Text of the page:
Guide Summary and Photographs
The mist over the ocean this morning definitely added an air of mystery to today’s trip. As we cruised along the shallows towards the shark cage diving vessels, one could feel a sense of anticipation in the air as we all awaited our first sighting. This came in the form of a Short-Tailed Stingray at our sister company’s boat, Slashfin. These Majestic creatures grow to be the largest marine based Stingray in the world and often come up to the shark cage diving vessels when the temperature of the ocean rises. After a bit of a wait, we also managed to see a Great White Shark surface, curiously checking out the bait before disappearing to the depths again.
After stopping on Slashfin, we head towards Dyer Island and, along the way, managed to spot 3 African penguins, one of which was a little juvenile easily identifiable by his brown plumage. These little guys are usually boat shy but we were lucky to have them stick around long enough for us to get a couple of great views. Keeping to the bird theme, our next sighting was of a lone Giant Petrel. Often dubbed the “vultures of the ocean” due to their scavenging ways, we got to watch this large fellow take-off like an aeroplane on the water, which is always an awesome sight to behold. Following this we picked up a piece of Sea Bamboo and explained its many uses while a couple of our braver clients sampled this edible, nutrient-rich algae.
Our next stop was Shark Alley where we watched the Cape Fur Seals go about their ways, admiring all the little black blobs in the pup nursery and appreciating the adult’s tomfoolery as they congregated in the water to cool down and play. We also noticed the building of a new Bank Cormorant nest on the keel of the Prince Port, which brings the count up to an exciting 4 nests!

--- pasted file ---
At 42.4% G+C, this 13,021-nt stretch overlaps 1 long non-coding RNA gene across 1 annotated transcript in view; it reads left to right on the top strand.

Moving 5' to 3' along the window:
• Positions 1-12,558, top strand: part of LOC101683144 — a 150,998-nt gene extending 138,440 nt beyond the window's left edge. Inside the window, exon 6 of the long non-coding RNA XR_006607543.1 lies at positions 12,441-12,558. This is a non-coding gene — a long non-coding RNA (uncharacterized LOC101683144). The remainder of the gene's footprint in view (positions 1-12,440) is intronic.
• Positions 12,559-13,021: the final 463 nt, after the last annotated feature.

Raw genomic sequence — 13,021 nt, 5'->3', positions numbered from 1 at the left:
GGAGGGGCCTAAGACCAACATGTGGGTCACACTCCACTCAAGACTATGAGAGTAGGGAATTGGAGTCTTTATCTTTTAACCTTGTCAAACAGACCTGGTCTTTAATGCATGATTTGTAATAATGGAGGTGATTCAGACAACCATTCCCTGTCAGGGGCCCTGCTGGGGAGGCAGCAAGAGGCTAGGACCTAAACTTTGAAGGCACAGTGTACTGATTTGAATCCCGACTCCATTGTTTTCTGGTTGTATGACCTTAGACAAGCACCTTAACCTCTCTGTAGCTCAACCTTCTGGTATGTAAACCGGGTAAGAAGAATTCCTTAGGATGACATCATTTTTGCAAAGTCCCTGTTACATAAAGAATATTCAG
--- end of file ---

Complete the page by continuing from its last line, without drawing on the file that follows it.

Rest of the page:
On our way back to the harbour, we decided to go behind the island and head towards Danger Point, where we managed to spot a couple of species of Terns diving for fish as well as a couple of Cape Gannets. Unfortunately, we also managed to come across a deceased Gannet, the victim of a Cape Fur Seal who had inflicted quite a large bite on this beautiful bird.
Our last sighting of the day was that of two Bryde’s whales who were also taking advantage of the fish stocks moving through the area. They came up for us a couple of times before they took a deep dive, something we’ve come to expect from these shy creatures. Whilst having a look at the whales, the Red Tide (an Algae bloom caused by upwelling in our summer months) in the bay also became quite apparent. Red Tide is easily identifiable by the red to burgundy discoloration of the water from which it gets its name.
After this, we head back to the Great White House for some vegetable soup and some divine homemade bread. Overall, an awesome day at the office!
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